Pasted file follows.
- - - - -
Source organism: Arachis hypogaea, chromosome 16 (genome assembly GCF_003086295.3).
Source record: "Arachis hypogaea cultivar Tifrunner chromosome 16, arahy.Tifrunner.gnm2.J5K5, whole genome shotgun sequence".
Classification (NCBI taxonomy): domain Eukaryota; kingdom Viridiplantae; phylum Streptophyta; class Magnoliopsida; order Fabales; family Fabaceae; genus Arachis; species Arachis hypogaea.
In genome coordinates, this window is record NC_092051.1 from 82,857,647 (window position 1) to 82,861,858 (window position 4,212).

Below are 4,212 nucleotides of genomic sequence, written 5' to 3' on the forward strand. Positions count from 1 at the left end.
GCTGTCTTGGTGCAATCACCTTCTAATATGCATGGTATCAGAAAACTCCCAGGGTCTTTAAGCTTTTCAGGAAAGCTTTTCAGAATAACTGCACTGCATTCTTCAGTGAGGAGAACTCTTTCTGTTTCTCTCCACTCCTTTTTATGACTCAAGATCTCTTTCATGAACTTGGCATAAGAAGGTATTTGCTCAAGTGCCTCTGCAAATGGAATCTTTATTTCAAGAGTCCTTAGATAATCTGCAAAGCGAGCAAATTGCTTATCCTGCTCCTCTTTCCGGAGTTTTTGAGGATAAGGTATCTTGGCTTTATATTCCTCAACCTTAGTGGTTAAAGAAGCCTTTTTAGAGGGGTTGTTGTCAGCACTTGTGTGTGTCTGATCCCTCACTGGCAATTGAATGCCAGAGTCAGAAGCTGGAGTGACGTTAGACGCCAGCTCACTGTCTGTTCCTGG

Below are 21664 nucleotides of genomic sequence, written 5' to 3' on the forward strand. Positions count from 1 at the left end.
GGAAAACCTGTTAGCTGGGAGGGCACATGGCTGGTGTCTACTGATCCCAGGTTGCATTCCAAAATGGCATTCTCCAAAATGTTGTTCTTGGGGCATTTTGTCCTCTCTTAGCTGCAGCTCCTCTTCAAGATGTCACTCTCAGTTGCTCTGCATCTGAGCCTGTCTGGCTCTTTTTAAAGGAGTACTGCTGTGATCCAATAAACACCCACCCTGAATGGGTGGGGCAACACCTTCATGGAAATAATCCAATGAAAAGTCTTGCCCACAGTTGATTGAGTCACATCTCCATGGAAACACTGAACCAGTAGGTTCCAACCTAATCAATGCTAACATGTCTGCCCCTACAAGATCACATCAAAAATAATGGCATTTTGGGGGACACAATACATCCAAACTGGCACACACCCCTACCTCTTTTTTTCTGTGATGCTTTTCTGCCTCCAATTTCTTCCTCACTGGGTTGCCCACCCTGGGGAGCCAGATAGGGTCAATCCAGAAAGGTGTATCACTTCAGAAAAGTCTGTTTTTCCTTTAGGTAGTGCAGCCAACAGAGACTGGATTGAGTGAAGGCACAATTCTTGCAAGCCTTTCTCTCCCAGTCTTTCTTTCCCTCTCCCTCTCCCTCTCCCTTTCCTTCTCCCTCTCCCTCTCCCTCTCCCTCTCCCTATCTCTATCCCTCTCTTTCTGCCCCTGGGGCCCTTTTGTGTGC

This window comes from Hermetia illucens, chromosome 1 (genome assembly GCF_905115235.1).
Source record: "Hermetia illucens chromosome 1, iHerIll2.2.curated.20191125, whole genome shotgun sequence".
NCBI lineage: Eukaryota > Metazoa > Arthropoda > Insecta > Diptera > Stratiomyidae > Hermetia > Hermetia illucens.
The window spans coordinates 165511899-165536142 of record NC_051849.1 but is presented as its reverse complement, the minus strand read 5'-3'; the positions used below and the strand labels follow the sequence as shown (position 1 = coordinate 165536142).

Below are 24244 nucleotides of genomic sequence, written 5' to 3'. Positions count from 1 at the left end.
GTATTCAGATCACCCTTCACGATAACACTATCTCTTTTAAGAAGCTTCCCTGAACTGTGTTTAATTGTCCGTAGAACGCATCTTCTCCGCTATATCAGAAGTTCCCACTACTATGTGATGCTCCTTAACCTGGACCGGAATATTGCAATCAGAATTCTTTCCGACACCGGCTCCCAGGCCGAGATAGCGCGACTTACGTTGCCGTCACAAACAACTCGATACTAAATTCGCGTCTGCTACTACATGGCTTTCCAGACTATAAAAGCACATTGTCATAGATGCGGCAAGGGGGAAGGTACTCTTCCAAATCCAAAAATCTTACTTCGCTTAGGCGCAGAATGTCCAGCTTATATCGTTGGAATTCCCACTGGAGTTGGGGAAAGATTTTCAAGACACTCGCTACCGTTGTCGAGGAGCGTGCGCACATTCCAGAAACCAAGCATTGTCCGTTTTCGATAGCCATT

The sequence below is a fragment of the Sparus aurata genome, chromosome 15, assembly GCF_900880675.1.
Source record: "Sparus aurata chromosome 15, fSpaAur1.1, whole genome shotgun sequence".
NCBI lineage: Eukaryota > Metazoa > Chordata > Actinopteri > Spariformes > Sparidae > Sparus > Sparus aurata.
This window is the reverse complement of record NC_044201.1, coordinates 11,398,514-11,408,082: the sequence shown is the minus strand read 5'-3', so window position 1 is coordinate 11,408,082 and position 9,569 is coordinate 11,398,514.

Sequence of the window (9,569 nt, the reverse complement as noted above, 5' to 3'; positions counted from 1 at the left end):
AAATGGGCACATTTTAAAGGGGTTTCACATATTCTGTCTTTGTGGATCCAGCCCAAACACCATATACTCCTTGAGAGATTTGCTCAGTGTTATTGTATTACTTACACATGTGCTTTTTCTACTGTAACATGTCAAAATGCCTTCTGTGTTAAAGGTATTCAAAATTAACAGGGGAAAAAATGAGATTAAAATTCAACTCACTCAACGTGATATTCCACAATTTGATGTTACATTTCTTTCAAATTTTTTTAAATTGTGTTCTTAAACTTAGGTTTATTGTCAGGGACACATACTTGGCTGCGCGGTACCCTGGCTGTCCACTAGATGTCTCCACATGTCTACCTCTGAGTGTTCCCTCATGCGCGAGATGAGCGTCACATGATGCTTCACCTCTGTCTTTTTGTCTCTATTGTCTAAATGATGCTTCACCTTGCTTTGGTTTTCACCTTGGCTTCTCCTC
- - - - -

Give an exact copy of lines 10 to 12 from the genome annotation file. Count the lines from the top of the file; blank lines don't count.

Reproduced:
Source record: "Hermetia illucens chromosome 1, iHerIll2.2.curated.20191125, whole genome shotgun sequence".
NCBI lineage: Eukaryota > Metazoa > Arthropoda > Insecta > Diptera > Stratiomyidae > Hermetia > Hermetia illucens.
The window spans coordinates 165511899-165536142 of record NC_051849.1 but is presented as its reverse complement, the minus strand read 5'-3'; the positions used below and the strand labels follow the sequence as shown (position 1 = coordinate 165536142).